Tam

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There's something I just can't understand about what you are saying here, maths notwithstanding. The "you" presumably means the "leave gates open" person. When following another boat the locks are never in his favour, but if "you" is following a person who is closing all gates behind him then he is saved the work of closing them himself when preparing the lock for his own use. He does however have to check that the "closer" has shut the paddles properly as they are often left partially open, so it only saves small effort. When "you" meets craft travelling in the opposite direction it would only then be 50/50 chance if everyone was a "leave gates open" person, but if the majority close gates on leaving "you" will never have a lock in his favour in that direction either. So "you"s odds are far less than 50/50. Put simply, the odds against ever finding a lock in your favour if gates are always shut by the previous user are 100%, unless meeting a craft in the opposite direction who sees you coming and is not mindless.

 

Tam

 

It would be 100% chance for the oncoming boater.

 

If gates are left open, the chance of it being set for the next boater is 100% if they're coming the opposite direction; and 0% if same direction (ie following you). If you assume equal traffic and equal spacing (which doesn't really hold true) it could be averaged out at 50%.

 

If gates are not left open, there's a good chance the lock will part fill or part drain, so the chance of it set is, overall, much less than 50%. And the gates would need to be opened (going down) anyway, thus requiring a stop to do so.

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There's something I just can't understand about what you are saying here, maths notwithstanding. The "you" presumably means the "leave gates open" person. When following another boat the locks are never in his favour, but if "you" is following a person who is closing all gates behind him then he is saved the work of closing them himself when preparing the lock for his own use. He does however have to check that the "closer" has shut the paddles properly as they are often left partially open, so it only saves small effort. When "you" meets craft travelling in the opposite direction it would only then be 50/50 chance if everyone was a "leave gates open" person, but if the majority close gates on leaving "you" will never have a lock in his favour in that direction either. So "you"s odds are far less than 50/50. Put simply, the odds against ever finding a lock in your favour if gates are always shut by the previous user are 100%, unless meeting a craft in the opposite direction who sees you coming and is not mindless.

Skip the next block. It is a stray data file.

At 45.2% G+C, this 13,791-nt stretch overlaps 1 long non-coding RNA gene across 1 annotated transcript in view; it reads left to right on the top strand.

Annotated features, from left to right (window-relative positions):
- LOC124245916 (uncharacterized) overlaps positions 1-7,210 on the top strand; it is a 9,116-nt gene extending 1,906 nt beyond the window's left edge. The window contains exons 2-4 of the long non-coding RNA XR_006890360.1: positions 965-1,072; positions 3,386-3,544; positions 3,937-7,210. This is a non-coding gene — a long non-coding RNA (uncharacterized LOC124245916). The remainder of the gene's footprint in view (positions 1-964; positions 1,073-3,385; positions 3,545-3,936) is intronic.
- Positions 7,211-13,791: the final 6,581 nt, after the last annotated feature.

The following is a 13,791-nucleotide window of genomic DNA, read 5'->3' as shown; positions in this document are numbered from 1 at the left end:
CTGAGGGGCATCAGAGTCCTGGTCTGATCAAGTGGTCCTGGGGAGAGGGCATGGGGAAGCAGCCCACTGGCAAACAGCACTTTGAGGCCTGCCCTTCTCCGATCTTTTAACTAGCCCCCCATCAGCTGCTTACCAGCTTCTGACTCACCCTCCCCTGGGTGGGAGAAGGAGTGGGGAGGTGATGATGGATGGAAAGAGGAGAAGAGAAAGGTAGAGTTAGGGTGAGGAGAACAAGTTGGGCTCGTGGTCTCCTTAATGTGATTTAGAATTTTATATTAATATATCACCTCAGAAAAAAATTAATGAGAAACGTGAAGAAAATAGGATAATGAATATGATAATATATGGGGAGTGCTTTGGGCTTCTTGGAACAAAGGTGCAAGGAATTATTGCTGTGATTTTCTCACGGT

Tam

 

The maths are fairly simple.

 

If we exclude the case where an approaching boat from the other direction can be seen (in which case we are all agreed that gates should be left open), and consider the case where everybody leaves a lock not knowing whether the next boat will be coming the same way or the opposite way.

 

Let us also not consider the various moves along the lock, and consider instead just the number of times the gates must be operated.

 

There are effectively two different regimes - "Close 'em up" and "leave 'em open", so we need to consider 4 different cases;

 

1) The rule is "close", and all boaters follow the rule

2) The rule is "close", and a single boater doesn't follow the rule

3) The rule is "open", and all boaters follow the rule

4) The rule is "open" and a single boater doesn't follow the rule.

 

Case 1 is the current situation, and it has a satisfying degree of equality.

All boaters have exactly 4 gate operation operations to perform.

 

Case 2 is the current situation, but with some people arbitrarily deciding to change the rules that apply to them.

It works well for the maverick, because he will always save one gate operation, and will have to operate a gate 3 times.

The following boater (following the rules) will have either 3 or 5 gate operations, so may lose out, but on average will not.

 

Case 3 is the sunlit uplands of what will happen if all leaks are fixed, and we move to "leave 'em open"

If you arrive at a lock set for you, you will have just 2 gate operations, a distinct saving.

If you arrive at a gate set against you, you will have 4 gate operations, no more than now.

 

Case 4 is the same, but some people will cling to what they know

The rebels will have 3-5 gate operations.

The conformers following a rebel will have 3 gate operations.

 

So, the upshot is;

 

If the underlying reasons for closing gates was fixed, it would make life easier for all if we left gates open when no other boats could be seen. Individuals adopting this practice gain for themselves, but may cause extra work for those who follow the rules.

 

For the time being, the reasons for shutting gates hold sway, notwithstanding the time and motion analysis above.

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Usually you are right on this sort of thing Tony, but in this case completely wrong. The pressure is due only to the level difference across the gate, nothing to do with how much depth of water below / depth of the gate below the lower level.

 

I'm right with this as well. The pressure head on the bottom gates when the lock is full of water to the top level is greater than the pressure head on the top gate with the water in the chamber at the lower level, except at the relatively few locks where the rise/fall of the lock is equal to or less than the depth over the top cill.

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The maths are fairly simple.

 

 

The whole matter is very simple, and there's no need for any maths or any other sort of theoretical analysis.